The irony developed because, of the millions who were outraged by Auguste’s departing utterance, the most significant turned out to have been another nobody anarchist fanatic, this one named Emile Henri, a 21 year old who was consumed with envy. Henri was convinced that Auguste’s noble death scene should have been his. After all, just over a year before had not Henri stricken a much more effective blow against the bourgeois but had received little of the press coverage afforded to the now headless incompetent dead man?
Henri had decided to strike his blow for striking miners. He packed 20 sticks of dynamite into a sauce pan and rigged to explode if it was jostled. He then carefully left this “infernal device” outside the second floor offices of a mining company just before lunch on November 8, 1892.
A lowly Porter noticed the sauce pan, and realized immediately it was probably not somebodies' lunch. But rather than evacuating the offices he ordered an office boy to carry the suspect sauce pan down to the street. Somehow the office boy made it in once piece, but he felt a little uneasy about just leaving it on the sidewalk, in case a passing pedestrian should be injured. So he alerted a nearby school crossing guard. She called the police, and two patrol officers responded. They tied a napkin around the bomb and then the three of them, the cops and the office boy, carried the bomb suspended between them to the local police station at the rather mis-named Rue des Bon Enfants (Street of the wonderful children.) There the bomb exploded, killing four cops and the office Porter.
Henri had to lay low for awhile, but he was still living in anonymity in a crummy apartment when he opened his anarchist newspaper on February 4, 1894 to read of Auguste’s dramatic speech at his execution. And Henri was green with envy.
Now, there might be some who feel my tone slights the victims of such attacks; baloney. Murder has been anathema for at least six thousand years, when the ancient Egyptians made “Thou shalt not kill” their first commandment, predating Moses by at least a thousand years. If a human being is murdered by a serial killer, a lunatic at the controls of a hijacked jet, a deluded doctor, a drunk at the wheel of a car or a waiter too busy to wash their hands, the result for the victims is the same; tragedy. Fundamentalist Islamic-Christian-Marxist- Socialist-cultural-political justifications matter only to the perpetrator; I say again, baloney.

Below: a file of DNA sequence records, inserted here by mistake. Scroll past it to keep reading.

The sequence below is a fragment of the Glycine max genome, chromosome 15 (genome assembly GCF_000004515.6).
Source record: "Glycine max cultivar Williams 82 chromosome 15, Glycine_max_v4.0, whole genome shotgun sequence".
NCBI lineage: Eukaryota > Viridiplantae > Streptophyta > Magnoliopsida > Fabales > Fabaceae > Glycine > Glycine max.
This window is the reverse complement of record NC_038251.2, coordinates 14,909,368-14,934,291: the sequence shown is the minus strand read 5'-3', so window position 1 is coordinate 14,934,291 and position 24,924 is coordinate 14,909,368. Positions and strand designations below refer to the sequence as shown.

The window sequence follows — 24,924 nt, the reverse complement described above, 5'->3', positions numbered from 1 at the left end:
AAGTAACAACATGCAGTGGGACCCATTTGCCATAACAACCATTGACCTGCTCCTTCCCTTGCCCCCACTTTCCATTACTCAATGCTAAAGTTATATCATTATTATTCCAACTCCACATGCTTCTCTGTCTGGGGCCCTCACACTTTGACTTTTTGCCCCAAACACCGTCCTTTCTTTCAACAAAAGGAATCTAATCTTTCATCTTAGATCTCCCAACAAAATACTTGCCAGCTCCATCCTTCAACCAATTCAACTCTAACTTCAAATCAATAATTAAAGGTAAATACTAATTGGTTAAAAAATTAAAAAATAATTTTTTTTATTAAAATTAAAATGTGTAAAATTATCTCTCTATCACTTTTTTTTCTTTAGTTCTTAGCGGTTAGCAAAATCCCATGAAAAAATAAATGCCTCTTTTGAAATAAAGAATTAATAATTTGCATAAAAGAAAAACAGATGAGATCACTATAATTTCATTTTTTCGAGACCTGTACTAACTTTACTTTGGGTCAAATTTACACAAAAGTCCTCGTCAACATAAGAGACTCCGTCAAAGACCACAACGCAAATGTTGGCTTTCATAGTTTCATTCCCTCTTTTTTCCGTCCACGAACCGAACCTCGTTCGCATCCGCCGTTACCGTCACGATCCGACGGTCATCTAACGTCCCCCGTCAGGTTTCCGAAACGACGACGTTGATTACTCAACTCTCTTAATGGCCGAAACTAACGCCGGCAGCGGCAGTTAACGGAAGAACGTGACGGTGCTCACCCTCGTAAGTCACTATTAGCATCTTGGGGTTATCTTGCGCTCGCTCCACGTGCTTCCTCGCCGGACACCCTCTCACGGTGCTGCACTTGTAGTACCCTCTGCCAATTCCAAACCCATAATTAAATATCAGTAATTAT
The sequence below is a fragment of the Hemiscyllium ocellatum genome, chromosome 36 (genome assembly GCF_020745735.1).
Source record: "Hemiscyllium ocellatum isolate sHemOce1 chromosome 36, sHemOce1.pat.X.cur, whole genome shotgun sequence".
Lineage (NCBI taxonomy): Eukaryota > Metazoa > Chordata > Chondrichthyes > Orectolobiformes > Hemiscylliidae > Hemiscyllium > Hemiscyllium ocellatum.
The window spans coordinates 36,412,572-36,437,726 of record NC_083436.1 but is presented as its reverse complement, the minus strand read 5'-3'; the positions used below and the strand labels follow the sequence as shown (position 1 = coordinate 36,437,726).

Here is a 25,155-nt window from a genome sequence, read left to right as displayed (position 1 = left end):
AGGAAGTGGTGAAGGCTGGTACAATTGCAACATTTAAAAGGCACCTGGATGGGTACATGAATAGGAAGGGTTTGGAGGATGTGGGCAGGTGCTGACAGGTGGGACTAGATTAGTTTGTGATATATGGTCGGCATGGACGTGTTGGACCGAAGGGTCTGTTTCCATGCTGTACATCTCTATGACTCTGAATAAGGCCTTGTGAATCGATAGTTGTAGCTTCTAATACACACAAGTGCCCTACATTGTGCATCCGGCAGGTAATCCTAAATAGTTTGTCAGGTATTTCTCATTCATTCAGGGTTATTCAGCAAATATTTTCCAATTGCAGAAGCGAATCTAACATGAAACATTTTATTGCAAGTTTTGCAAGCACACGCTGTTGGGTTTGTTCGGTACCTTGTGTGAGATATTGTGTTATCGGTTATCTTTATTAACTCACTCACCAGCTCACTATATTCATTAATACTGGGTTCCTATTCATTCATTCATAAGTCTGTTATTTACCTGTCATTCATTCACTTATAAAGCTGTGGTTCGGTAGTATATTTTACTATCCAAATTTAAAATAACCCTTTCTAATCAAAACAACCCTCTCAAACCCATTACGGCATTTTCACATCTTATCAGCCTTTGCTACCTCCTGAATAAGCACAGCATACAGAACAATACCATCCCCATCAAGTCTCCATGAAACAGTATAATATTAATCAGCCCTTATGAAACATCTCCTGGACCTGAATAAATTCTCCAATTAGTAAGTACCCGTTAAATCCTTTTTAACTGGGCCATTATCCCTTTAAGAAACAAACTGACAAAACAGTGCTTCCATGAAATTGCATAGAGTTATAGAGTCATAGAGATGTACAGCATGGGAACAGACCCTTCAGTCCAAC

As if to prove my point, one week after the glorious execution of Auguste, Henri entered the restaurant at Hotel Terminus, next to the Gar Saint Lazare train station in Paris. He had stopped at two other bars earlier but, he claimed later, they weren’t crowded enough. My guess is he had not yet drunk enough courage. He nursed two drinks for an hour at the Terminus, and then as he staggered out the door, tossed his bomb back into the café, where it exploded, killing one. A waiter ran after Henri, who shot him. Two policemen took up the chase. Henri shot one of them. The other knocked him down and restrained him. Henri’s toll was now eight dead – five at the police station and three at the restaurant.